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Ben Wedeman: Access to Jenin difficult

CNN's Ben Wedeman
CNN's Ben Wedeman  

NEAR JENIN, West Bank (CNN) -- The Israel Defense Forces said Thursday it was in full control of the refugee camp in Jenin and fighting had ended there. The town was the scene of the fiercest fighting Israel has encountered during its 2-week-old military offensive in the West Bank.

CNN Correspondent Ben Wedeman and other international reporters have found it difficult to enter the camp. Wedeman reported Thursday from a village near Jenin.

WEDEMAN: It appears that most of that fighting has died down in Jenin. We were on a hillside overlooking the refugee camp that was once home to 15,000 Palestinians.

We did see Israeli armored personnel carriers and tanks essentially surrounding the camp. We saw puffs of smoke coming up. It's not clear whether those were explosions, fires or home demolitions because the Israelis have sent in bulldozers to destroy many of the homes. It is believed also what they're trying to do is create corridors within the camp, which is really quite narrow alleys, and therefore very hard for tanks and armored personnel carriers to go through.

We heard from the United Nations that as many as 3,000 residents of that camp have been made homeless. They've sought refuge in this town where we are -- which is right next to Jenin -- and also in the city itself.

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In Jenin, the Israeli curfew was lifted for just two hours. I spoke to people who went around the city during that period, and they told us there were very few people on the streets. There were some people queuing up for bread but very nervously indeed.

The curfew ended at 2 p.m. local time ... at which point the Israeli forces went through the streets with loudspeakers, calling upon the people to go back to their houses. In one case, they shot over the head of one man who was tardy in responding to their calls.

Another problem we've experienced here in Jenin is the fact that there's almost no access. In fact, we have no access whatsoever to the refugee camp. We have been trying for quite some time and in many different ways to get inside that camp because we need to know what has happened.

The Palestinians are reporting 500 dead. International relief sources are saying possibly as much as 200. So we would like to get in there and find out what's happening. However, every time we try, we run into Israeli soldiers who try to prevent us.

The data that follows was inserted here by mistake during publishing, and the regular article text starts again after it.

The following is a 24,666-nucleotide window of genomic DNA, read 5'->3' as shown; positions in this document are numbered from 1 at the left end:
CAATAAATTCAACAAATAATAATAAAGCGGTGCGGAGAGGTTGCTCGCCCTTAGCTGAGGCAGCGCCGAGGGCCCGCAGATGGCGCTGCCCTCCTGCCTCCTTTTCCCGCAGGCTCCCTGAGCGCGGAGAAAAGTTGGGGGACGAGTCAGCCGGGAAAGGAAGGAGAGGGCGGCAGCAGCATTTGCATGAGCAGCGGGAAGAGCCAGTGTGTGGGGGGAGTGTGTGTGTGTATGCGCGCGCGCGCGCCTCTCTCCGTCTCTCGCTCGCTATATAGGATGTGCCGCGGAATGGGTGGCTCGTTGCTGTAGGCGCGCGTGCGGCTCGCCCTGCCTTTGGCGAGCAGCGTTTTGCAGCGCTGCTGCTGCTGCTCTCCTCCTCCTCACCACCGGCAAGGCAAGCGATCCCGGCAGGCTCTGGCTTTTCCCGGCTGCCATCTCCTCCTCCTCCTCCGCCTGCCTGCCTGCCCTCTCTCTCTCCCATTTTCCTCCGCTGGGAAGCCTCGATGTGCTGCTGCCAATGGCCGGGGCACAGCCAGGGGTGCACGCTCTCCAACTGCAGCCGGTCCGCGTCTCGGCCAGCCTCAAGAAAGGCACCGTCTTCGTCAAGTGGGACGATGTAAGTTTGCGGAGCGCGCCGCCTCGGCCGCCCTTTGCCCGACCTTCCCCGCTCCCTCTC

The question at the moment here is, why aren't we being allowed in? I've been in Bethlehem, in Ramallah and Hebron and other areas where the Israelis have entered. And there were, on paper, restrictions to reporters' access. But we managed to get in anyway, and we never really were thrown out.

In this case, we're hearing of other reporters -- in fact, the BBC had a crew. They were given the choice: Surrender your press cards -- which is essentially your passport to cover this story -- or surrender your equipment. They chose to surrender their press cards.

But the question that we would like to know and that we would like to direct to Israeli officials is why aren't we being allowed in that camp? We want to know what's going on.

CNN: When you ask that question to officials, what kind of response do you get?

WEDEMAN: They say it's dangerous, which we understand, but we know the risks, and we try to take appropriate protection. We don't have an armored car at the moment, but we still are accustomed to this sort of danger, so we are willing to go in there.

They're also saying that it's a closed military area. In fact, I'm in a closed military area right now, but that hasn't prevented me from reporting. The feeling is, is that they're hiding something -- there's something they don't want the world to see.

And until they let us in, the suspicion is going to mount evermore. So really, the time has come for the Israelis to allow the international media into those camps to see what's going on.

CNN: You talked about these thousands of people that have been displaced. Where are these people now? And especially if these homes have been bulldozed, where are they to go?

WEDEMAN: The refugee camp of Jenin is part of the city, but it's just a small part of the city. So many of them have gone into the city itself. They have relatives; they have friends. People take pity on them and allow them to stay in their houses.

In this village, there are a number of people who have fled the refugee camp as well. So really, they're spread out. They're just hoping that local people will take pity on them, and that seems to have been the case.

But the United Nations obviously would like to provide them with shelter, with food, with medical care. And it appears that task is being made rather difficult at the moment by the Israeli authorities.




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